Frequently Asked Questions

What can I expect when seeing you for pregnancy and delivery care?

You can expect to receive high-quality care that’s tailored to your precise needs, giving you the best chance at an excellent outcome for you and your baby. Because we are part of a world-class academic and research center—Stanford School of Medicine—we actively train the next generation of medical leaders, including medical students, residents, and fellows at Lucile Packard Children’s Hospital Stanford. For you, this simply means more great minds coming together on your care, which is guided by your selected obstetrician or maternal-fetal medicine doctor (if you have a high-risk pregnancy). Being a teaching hospital and a research center also means we are on the cutting edge of fertility, pregnancy, fetal, newborn, and pediatric research and care advances, ensuring that you and your baby receive the latest, greatest care available.

What does “high-risk pregnancy” mean?

High-risk pregnancy means anything beyond a routine pregnancy or delivery. Simply put, if you have any kind of underlying health condition, you might be considered high risk. It’s best to talk with your obstetrician about any conditions that might affect your pregnancy and possibly result in complications. If this is the case, your obstetrician will refer you to a maternal-fetal medicine doctor or high-risk obstetrician.

High risk pregnancy also refers to any problems with you, your fetus, or your pregnancy, including placental problems. The following conditions are some of the most common conditions that are considered high risk in pregnancy:

  • Complex preexisting diabetes.
  • Cancer.
  • Blood clots.
  • Lupus and other rheumatologic disease.
  • Infectious diseases such as viral hepatitis.
  • Heart disease.
  • Chronic high blood pressure.
  • Organ transplant.
  • Past miscarriages, premature baby, or placental problems.
  • A fetus with birth defects, poor growth, and other problems.

For complex fetal and placental abnormalities, we partner with our Fetal and Pregnancy Health Program to provide you with the best possible care.

What happens if I have a high-risk pregnancy?

When you come to us for high-risk pregnancy care, you will receive care from maternal-fetal medicine (MFM) doctors who are experts in caring for pregnant women with high-risk conditions. Additionally, you will have access to other top specialists via our Johnson Center for Pregnancy and Newborn Services and within our greater Stanford Medicine Children’s Health and Stanford Health Care (adult hospital) community. You and your baby will receive the advanced tailored care that you need, helping you have a successful pregnancy and your baby the best possible start in life. Throughout your pregnancy, you can expect to receive extra monitoring to make sure that you and your baby remain healthy and to catch any health changes early. Should you want us to provide you with an evaluation, your obstetrician can send us a referral by fax at (650) 498-2583 or by calling us at (650) 509-5686.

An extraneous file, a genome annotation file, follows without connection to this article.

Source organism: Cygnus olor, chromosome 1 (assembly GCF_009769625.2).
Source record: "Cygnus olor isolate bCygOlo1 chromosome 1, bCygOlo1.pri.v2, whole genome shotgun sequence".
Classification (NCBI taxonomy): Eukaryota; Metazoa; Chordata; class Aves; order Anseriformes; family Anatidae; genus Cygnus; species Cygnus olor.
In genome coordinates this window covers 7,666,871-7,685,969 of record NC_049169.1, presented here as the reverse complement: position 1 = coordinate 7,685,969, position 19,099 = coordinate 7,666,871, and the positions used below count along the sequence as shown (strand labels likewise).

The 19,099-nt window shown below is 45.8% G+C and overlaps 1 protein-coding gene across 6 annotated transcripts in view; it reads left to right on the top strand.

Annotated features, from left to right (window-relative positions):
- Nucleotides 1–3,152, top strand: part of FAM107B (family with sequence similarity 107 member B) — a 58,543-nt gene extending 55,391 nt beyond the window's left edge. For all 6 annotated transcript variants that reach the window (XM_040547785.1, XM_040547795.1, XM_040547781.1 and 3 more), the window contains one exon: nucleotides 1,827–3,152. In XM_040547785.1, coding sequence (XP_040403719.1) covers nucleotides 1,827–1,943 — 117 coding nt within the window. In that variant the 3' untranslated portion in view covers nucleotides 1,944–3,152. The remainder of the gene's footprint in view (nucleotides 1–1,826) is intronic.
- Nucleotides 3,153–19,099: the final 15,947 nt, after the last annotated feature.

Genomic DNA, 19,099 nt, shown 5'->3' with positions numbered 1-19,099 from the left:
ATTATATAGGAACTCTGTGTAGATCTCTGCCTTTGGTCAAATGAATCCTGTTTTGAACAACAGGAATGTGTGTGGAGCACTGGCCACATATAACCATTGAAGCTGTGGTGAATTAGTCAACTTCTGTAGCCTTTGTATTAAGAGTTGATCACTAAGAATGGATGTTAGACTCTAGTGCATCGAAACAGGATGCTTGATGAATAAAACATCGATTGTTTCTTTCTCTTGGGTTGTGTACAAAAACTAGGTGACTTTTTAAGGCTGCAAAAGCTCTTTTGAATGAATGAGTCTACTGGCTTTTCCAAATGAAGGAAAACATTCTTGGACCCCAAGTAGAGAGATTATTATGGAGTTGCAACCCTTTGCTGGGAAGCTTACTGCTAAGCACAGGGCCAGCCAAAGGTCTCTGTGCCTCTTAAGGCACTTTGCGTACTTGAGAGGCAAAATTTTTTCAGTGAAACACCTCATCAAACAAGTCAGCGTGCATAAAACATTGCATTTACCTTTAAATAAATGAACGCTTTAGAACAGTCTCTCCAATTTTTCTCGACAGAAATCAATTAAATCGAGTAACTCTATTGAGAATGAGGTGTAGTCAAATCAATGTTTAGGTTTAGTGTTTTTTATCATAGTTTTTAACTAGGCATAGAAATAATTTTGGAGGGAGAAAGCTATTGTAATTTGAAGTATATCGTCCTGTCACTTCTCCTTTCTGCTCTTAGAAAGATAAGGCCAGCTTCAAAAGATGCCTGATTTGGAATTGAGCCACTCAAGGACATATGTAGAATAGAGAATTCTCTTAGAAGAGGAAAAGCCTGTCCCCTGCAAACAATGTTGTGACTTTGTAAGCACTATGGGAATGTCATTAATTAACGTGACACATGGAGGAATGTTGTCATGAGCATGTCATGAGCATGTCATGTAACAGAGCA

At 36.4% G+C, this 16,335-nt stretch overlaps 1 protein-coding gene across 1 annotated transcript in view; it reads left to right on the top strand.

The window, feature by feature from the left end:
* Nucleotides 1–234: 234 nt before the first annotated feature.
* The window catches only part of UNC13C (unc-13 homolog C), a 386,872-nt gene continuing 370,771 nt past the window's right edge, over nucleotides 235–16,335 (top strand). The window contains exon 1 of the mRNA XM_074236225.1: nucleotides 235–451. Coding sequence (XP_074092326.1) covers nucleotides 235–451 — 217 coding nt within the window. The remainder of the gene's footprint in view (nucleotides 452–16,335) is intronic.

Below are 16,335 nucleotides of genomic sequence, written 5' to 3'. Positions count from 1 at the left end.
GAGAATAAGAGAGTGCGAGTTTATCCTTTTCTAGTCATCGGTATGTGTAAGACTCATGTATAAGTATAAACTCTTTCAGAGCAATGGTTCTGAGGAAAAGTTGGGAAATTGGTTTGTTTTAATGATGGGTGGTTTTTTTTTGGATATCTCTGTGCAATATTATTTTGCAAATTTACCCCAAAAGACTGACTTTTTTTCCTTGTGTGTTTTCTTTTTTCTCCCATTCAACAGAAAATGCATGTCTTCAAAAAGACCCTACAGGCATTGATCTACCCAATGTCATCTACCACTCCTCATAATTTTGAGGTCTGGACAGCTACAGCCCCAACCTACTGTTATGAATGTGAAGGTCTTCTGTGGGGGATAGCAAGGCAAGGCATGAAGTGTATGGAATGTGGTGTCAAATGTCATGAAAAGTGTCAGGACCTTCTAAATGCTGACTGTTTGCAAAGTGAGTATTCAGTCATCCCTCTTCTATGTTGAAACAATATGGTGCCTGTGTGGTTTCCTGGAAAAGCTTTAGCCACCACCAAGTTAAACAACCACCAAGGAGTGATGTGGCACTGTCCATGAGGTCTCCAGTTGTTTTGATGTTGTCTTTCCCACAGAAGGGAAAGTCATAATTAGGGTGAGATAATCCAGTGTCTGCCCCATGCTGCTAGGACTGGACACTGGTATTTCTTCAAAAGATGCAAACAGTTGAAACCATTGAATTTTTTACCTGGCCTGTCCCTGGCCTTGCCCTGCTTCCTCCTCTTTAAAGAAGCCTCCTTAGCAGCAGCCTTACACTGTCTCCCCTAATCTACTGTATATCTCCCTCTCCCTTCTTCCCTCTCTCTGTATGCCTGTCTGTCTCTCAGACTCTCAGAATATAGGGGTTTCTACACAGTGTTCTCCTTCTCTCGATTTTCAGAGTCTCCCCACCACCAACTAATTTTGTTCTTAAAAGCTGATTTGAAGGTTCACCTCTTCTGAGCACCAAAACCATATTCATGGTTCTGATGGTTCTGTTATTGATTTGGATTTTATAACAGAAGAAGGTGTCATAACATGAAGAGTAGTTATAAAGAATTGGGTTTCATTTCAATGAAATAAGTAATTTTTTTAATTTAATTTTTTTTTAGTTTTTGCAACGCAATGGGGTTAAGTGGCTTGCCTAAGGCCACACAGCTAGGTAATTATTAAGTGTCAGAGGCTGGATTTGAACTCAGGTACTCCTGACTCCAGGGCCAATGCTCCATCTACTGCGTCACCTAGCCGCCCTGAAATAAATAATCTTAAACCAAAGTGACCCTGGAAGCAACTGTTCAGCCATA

You specialize in high-risk pregnancy—why should I come to you for general obstetric care and a routine birth?

Simply put: experience; compassionate, patient- and family-centered care; and deep expertise.

We take pride in providing all-encompassing care for mothers and babies looking beyond the pregnancy or a particular health condition, in an emphatic way. At Stanford Medicine Children’s Health, we care for the whole patient and their family.

We have unparalleled experience and expertise in caring for pregnant women and their babies. Annually, we deliver more than 4,600 babies, and we care for women with all types of pregnancies – both routine and high-risk or complex.

While we hope and expect your pregnancy, labor, and delivery to be uneventful, with us you have the added reassurance of our exceptional reputation and many experts to handle any unexpected surprise for you or your baby. Our specialized, advanced care services include but are not limited to high-risk pregnancy care, expert fetal care, advanced neonatology care, and specialty pediatric care, such as pediatric heart care, should your baby need it.

Do you support vaginal births, even for high-risk pregnancies?

Yes, even for our expectant mothers with health concerns, such as diabetes and heart disease, we strive, when possible and safe, to achieve a vaginal delivery. In fact, we are leading the charge in California, and being a founder of the California Maternal Quality Care Collaborative, we’ve made it our mission to support vaginal births and reduce first-birth cesareans. Even though we see a large number of women with complex, high-risk pregnancies, we still have low cesarean delivery rates.